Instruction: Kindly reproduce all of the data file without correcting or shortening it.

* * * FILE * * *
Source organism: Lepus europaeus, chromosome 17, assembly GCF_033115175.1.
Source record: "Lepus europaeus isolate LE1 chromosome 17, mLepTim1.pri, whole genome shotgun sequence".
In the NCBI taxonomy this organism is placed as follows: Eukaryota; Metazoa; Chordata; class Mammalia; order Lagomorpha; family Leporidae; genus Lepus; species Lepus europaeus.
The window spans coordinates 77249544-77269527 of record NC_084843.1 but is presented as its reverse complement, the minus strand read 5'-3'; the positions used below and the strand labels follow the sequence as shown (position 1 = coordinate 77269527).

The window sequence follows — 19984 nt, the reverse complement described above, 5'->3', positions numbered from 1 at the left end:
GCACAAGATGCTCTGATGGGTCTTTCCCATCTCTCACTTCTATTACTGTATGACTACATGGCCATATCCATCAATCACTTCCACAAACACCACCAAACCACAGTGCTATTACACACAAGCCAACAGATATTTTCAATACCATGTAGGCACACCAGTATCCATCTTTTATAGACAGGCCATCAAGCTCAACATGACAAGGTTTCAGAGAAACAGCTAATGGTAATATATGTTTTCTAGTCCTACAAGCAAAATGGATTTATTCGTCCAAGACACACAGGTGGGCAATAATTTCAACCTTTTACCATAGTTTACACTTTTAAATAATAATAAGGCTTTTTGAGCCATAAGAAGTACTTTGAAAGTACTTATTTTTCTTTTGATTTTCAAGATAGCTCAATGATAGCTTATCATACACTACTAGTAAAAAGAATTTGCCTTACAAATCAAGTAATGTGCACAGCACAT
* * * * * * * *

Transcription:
Source organism: Lepus europaeus, chromosome 17, assembly GCF_033115175.1.
Source record: "Lepus europaeus isolate LE1 chromosome 17, mLepTim1.pri, whole genome shotgun sequence".
In the NCBI taxonomy this organism is placed as follows: Eukaryota; Metazoa; Chordata; class Mammalia; order Lagomorpha; family Leporidae; genus Lepus; species Lepus europaeus.
The window spans coordinates 77249544-77269527 of record NC_084843.1 but is presented as its reverse complement, the minus strand read 5'-3'; the positions used below and the strand labels follow the sequence as shown (position 1 = coordinate 77269527).

The window sequence follows — 19984 nt, the reverse complement described above, 5'->3', positions numbered from 1 at the left end:
GCACAAGATGCTCTGATGGGTCTTTCCCATCTCTCACTTCTATTACTGTATGACTACATGGCCATATCCATCAATCACTTCCACAAACACCACCAAACCACAGTGCTATTACACACAAGCCAACAGATATTTTCAATACCATGTAGGCACACCAGTATCCATCTTTTATAGACAGGCCATCAAGCTCAACATGACAAGGTTTCAGAGAAACAGCTAATGGTAATATATGTTTTCTAGTCCTACAAGCAAAATGGATTTATTCGTCCAAGACACACAGGTGGGCAATAATTTCAACCTTTTACCATAGTTTACACTTTTAAATAATAATAAGGCTTTTTGAGCCATAAGAAGTACTTTGAAAGTACTTATTTTTCTTTTGATTTTCAAGATAGCTCAATGATAGCTTATCATACACTACTAGTAAAAAGAATTTGCCTTACAAATCAAGTAATGTGCACAGCACAT